PORTLAND, Ore. What is claimed as the world's first metamaterial for visible wavelengths was demonstrated recently at the U.S. Energy Department's Ames Laboratory.
Metamaterials exhibit a negative index of refraction, thereby enabling a flat lens to precisely focus light in place of a concave lens. Such metamaterials may also someday enable applications that cloak objects to make make them invisible.
"This is a big step forward," said Ames Laboratory senior physicist Costas Soukoulis. "We have for the first time, with our collaborators in Germany, created a negative index material at optical wavelengths." Soukoulis said the researchers "fishnet design" worked well at gigahertz and terahertz frequencies, adding that "next we want to improve our material before we try it in applications."
The Ames researchers worked with Stefan Linden and Martin Wegener at the University of Karlsruhe, Germany.
Metamaterials substitute macroscopic objects for atoms in a giant, crystalline-like lattice with a pitch smaller than the wavelengths passing through them. Metamaterials also can exhibit a negative permittivity and permeability, thereby enabling a negative index of refraction. That attribute enables metamaterials without an optical axis to focus waves, despite their planarity, by means of refraction.
Metamaterials were first hypothesized in 1968 by Russian theorist Victor Veselago, who theorized that light would interact with metamaterials in a way fundamentally different from natural materials, which have positive permeability and permittivity.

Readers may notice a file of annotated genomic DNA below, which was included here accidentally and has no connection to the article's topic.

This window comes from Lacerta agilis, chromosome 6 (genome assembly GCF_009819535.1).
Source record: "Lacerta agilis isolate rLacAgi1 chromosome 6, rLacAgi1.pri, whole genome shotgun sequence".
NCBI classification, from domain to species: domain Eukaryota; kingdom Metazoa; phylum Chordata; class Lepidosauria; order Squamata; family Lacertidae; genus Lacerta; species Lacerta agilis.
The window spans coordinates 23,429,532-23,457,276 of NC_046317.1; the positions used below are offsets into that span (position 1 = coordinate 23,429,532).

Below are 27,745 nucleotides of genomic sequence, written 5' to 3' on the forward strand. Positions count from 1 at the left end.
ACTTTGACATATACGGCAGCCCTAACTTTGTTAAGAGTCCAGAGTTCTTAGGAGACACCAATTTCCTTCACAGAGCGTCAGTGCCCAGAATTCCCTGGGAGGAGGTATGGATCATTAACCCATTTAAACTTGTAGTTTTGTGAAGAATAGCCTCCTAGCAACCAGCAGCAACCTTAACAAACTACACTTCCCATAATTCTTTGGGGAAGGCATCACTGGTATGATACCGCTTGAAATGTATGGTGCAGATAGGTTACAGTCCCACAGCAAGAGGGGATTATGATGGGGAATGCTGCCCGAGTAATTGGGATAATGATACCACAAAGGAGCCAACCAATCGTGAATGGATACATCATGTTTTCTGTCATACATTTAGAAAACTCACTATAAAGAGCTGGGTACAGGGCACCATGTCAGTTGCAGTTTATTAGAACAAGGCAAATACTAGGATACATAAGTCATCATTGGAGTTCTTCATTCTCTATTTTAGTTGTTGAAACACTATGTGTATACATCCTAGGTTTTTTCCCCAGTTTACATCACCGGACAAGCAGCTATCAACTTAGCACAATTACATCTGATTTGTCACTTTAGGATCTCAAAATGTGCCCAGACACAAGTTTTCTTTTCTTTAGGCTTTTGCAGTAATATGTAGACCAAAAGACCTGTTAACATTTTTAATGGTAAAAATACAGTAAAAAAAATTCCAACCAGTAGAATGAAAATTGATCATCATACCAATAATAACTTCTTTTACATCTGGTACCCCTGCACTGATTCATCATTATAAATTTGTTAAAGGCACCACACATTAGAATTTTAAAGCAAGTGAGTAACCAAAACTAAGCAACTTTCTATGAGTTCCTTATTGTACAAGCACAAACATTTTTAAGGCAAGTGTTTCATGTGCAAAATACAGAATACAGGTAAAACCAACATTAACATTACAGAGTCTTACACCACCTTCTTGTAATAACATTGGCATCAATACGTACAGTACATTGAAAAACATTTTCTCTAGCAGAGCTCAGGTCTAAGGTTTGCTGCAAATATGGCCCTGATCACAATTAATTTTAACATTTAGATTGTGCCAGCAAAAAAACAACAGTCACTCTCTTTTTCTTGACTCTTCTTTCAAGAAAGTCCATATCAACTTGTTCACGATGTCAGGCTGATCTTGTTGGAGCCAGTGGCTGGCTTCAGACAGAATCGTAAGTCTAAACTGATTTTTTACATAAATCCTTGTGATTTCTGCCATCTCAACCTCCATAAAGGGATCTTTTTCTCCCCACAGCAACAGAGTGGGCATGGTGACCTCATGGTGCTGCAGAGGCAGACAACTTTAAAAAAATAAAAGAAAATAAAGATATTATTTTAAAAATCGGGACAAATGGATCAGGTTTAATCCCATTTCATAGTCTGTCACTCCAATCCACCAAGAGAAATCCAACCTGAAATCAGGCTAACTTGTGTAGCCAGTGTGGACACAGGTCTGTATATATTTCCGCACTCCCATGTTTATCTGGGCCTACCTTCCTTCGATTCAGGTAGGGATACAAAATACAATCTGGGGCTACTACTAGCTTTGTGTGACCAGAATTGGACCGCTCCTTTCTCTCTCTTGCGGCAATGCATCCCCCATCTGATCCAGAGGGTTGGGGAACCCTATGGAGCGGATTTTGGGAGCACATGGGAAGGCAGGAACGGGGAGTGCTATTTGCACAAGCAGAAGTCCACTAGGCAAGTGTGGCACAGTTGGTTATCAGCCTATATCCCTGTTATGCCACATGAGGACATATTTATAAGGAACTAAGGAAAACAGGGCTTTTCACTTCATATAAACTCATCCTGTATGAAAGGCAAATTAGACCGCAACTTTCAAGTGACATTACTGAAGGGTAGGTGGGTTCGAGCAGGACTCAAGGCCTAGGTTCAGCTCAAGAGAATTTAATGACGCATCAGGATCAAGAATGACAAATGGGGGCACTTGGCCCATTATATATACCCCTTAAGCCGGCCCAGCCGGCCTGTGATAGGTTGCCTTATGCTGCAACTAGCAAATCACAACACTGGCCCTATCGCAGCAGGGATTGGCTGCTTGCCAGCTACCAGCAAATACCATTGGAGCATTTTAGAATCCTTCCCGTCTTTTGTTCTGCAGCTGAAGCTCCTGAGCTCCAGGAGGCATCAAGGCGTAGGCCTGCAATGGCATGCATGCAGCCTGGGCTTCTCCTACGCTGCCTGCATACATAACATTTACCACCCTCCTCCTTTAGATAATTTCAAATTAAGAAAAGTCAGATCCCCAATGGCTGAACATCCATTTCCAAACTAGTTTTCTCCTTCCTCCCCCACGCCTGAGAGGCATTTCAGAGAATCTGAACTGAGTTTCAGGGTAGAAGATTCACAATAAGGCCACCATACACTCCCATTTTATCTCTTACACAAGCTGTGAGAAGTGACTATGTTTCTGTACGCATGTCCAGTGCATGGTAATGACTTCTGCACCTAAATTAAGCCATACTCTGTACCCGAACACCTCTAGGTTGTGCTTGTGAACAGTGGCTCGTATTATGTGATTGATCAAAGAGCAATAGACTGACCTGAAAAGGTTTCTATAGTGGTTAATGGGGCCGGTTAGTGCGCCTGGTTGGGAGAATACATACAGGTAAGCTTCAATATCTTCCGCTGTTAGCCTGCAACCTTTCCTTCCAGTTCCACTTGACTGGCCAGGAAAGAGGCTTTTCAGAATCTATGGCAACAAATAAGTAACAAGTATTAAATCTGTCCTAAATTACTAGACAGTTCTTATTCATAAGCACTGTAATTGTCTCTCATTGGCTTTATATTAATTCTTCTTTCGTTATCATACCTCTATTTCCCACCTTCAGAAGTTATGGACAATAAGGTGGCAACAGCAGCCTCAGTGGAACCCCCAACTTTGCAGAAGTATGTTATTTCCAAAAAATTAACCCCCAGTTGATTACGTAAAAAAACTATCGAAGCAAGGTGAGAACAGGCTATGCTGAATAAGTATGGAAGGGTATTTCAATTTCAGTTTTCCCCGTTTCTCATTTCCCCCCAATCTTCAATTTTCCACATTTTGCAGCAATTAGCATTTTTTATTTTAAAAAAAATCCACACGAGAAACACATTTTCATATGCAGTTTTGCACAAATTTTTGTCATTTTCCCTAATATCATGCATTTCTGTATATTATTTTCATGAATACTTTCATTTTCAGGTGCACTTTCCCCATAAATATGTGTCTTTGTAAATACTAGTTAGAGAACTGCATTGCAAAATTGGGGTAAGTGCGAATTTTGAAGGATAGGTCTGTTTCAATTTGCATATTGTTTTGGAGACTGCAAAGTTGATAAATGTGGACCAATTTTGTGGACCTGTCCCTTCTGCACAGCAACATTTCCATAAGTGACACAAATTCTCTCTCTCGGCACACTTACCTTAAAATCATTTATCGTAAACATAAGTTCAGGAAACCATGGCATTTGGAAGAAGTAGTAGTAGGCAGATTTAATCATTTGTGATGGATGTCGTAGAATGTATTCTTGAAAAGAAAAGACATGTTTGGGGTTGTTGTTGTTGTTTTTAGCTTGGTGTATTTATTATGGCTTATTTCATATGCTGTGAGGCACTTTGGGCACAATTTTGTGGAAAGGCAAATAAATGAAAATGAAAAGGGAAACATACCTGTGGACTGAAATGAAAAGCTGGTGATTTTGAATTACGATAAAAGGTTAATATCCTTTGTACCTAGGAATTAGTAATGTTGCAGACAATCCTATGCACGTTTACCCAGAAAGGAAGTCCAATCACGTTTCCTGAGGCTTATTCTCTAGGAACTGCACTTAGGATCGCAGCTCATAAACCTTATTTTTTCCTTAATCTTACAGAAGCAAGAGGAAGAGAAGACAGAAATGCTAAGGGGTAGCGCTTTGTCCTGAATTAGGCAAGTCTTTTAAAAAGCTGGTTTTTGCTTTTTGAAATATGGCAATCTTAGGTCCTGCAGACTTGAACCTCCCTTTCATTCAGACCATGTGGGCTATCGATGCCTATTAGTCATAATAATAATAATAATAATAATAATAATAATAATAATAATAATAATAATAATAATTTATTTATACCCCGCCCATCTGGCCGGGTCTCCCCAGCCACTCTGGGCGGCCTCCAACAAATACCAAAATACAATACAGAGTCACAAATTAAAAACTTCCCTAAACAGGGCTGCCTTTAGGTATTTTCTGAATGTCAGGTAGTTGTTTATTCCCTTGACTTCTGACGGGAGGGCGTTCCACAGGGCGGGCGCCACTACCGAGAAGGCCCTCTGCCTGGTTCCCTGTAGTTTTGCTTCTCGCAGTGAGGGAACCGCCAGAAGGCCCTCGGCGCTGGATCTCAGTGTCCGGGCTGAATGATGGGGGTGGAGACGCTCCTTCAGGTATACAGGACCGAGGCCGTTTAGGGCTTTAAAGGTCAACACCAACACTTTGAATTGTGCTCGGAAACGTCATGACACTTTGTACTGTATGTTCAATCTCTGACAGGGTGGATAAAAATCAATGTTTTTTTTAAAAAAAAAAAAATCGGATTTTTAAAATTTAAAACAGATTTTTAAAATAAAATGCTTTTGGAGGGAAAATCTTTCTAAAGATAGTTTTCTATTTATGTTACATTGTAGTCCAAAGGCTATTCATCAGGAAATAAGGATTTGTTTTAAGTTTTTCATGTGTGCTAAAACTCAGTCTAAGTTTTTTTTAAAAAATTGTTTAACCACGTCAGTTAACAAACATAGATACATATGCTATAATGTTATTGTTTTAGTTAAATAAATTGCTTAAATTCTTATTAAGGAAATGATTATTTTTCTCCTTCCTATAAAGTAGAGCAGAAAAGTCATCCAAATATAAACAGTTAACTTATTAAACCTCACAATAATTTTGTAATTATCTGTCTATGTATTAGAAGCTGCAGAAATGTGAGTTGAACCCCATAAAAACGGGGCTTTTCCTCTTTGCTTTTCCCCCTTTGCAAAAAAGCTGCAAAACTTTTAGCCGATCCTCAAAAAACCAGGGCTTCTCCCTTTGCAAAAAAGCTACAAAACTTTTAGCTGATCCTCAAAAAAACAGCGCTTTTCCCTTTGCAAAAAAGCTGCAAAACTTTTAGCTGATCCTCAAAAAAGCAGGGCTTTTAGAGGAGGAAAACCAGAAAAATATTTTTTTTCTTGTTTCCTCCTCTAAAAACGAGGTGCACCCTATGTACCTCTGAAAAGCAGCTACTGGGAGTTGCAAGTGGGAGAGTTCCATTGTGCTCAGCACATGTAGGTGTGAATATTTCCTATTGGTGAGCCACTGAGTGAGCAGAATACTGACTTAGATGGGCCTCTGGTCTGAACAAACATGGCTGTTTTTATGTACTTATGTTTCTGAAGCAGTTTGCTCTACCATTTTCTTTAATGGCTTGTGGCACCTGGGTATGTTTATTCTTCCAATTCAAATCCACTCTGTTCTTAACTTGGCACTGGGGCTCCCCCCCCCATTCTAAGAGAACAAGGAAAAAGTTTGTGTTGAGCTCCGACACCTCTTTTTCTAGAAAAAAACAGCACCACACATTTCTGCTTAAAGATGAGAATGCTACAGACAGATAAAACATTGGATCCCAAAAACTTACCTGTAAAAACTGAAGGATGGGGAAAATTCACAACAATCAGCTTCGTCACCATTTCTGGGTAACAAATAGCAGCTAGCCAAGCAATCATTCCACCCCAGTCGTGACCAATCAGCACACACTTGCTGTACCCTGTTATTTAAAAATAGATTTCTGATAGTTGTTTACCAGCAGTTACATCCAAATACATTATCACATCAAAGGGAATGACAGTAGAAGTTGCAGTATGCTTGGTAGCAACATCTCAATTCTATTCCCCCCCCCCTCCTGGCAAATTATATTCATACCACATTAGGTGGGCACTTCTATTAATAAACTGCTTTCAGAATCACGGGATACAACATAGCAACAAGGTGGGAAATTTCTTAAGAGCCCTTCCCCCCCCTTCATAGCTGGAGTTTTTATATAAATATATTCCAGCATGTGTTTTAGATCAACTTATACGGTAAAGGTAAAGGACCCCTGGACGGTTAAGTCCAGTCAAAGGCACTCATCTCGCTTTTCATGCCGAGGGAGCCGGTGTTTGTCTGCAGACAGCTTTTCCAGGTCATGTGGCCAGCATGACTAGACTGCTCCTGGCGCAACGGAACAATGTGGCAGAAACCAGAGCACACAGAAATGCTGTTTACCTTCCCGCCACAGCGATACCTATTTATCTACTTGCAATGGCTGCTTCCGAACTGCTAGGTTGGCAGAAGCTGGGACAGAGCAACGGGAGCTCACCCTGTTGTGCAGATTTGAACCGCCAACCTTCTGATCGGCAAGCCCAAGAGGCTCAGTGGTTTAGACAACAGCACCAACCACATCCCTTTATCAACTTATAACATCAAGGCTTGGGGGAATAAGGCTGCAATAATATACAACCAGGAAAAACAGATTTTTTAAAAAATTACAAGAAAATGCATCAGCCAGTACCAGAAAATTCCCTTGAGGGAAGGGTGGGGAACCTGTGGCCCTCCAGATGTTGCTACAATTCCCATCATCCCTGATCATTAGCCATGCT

Numerous researchers have proven that metamaterials exhibit a negative index of refraction, but only for relatively long wavelenghths such as microwaves and more recently, the near infrared. Various researcher have fabricated metamaterials made from submicron metal rings and rods, therby enabling exquisite focusing on nanoscale features.
Until now, none exhibited a negative index of refraction for visible light.
The Ames researchers achieved that goal by using semiconductor fabrication equipment to create a chip with a fishnet-like mesh of 100-nm holes in a silver substrate, yeilding a refractive index of -.6 at the barely visible wavelength of 780 nm (deep red). Since this was the first demonstration of a metamaterial at visible wavelengths, Soukoulis cautioned that years of work will be needed to make the material efficient for real-world applications.
The group's next step will be verifying its preliminary results, then introducing active-amplifying materials into the mix to counter current signal losses.